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Preclinical evaluation of TRAIL combined with PAC-1 to control granulosa cell tumour

  • Author / Creator
    Crosley, Powel
  • Granulosa cell tumour (GCT) is a malignant sex-cord stromal cell form of ovarian cancer that constitutes ~5% of ovarian neoplasms. Current chemotherapy regimens are not effective enough in controlling recurrent GCT, and as a result ~80% of women who relapse will die of disease. Procaspase-activating compound 1 (PAC-1) is a small-molecule activator of procaspase-3 that has shown efficacy in treating several cancers either alone or in combination with other agents. Here we investigated the effectiveness of PAC-1 in treating GCT in vitro, and the amount of synergy displayed by combining PAC-1 with selected apoptosis-inducing agents. We found that while tumour necrosis factor-related apoptosis-inducing ligand (TRAIL) was only marginally toxic to GCT, combining it with PAC-1, even at low doses, was strongly synergistic in killing an established GCT cell line. The combination was also toxic to patient samples of primary and recurrent GCT cells. Based on those results we sought to overcome known limitations in the clinical effectiveness of TRAIL through generation of a novel recombinant oncolytic vaccinia virus that secretes human TRAIL (VACVTRAIL). Infection and replication by our virus was efficient, it generated significant levels of TRAIL, and it displayed strong cytotoxicity in GCT model cell line KGN. Our attempt to develop a xenograft mouse model using KGN cells for in vivo testing of PAC-1 and VACVTRAIL was unsuccessful. While we did see small lesions in mice injected with KGN cells expressing Runx3, the extended time required for development of tumours and their small size currently limits the model’s utility as a test platform. Never the less, we propose that the novel combination of this TRAIL-expressing oncolytic virus and caspase-activator PAC-1 has potential as a GCT treatment, and warrants further investigation in models of GCT that are under development.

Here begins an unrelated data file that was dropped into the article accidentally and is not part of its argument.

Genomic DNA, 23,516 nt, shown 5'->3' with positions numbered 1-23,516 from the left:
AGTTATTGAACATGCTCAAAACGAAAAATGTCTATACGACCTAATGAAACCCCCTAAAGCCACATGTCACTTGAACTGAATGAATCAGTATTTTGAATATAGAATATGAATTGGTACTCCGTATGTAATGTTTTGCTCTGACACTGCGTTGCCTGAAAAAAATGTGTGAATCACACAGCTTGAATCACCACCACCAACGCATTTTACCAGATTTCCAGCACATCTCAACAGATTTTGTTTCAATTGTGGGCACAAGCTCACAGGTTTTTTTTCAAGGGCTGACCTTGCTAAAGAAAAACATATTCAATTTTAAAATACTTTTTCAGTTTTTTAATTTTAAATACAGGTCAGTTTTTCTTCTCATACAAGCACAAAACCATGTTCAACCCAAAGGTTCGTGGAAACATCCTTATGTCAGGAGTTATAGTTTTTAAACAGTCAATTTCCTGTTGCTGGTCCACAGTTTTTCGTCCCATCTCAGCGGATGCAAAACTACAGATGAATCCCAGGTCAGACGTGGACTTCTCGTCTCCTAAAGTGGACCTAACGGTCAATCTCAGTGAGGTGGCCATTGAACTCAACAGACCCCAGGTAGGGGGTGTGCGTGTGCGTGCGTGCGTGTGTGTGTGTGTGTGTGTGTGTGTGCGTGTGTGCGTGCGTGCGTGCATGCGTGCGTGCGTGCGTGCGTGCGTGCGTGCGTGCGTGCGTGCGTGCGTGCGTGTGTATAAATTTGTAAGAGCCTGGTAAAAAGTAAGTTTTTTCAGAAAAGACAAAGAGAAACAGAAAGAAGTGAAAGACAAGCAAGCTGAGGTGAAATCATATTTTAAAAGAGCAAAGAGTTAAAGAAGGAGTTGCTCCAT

• Subjects / Keywords
  • Graduation date
    Fall 2019
  • Type of Item
    Thesis
  • Degree
    Master of Science
  • DOI
    https://doi.org/10.7939/r3-dcyx-ej43
  • License
    Permission is hereby granted to the University of Alberta Libraries to reproduce single copies of this thesis and to lend or sell such copies for private, scholarly or scientific research purposes only. Where the thesis is converted to, or otherwise made available in digital form, the University of Alberta will advise potential users of the thesis of these terms. The author reserves all other publication and other rights in association with the copyright in the thesis and, except as herein before provided, neither the thesis nor any substantial portion thereof may be printed or otherwise reproduced in any material form whatsoever without the author's prior written permission.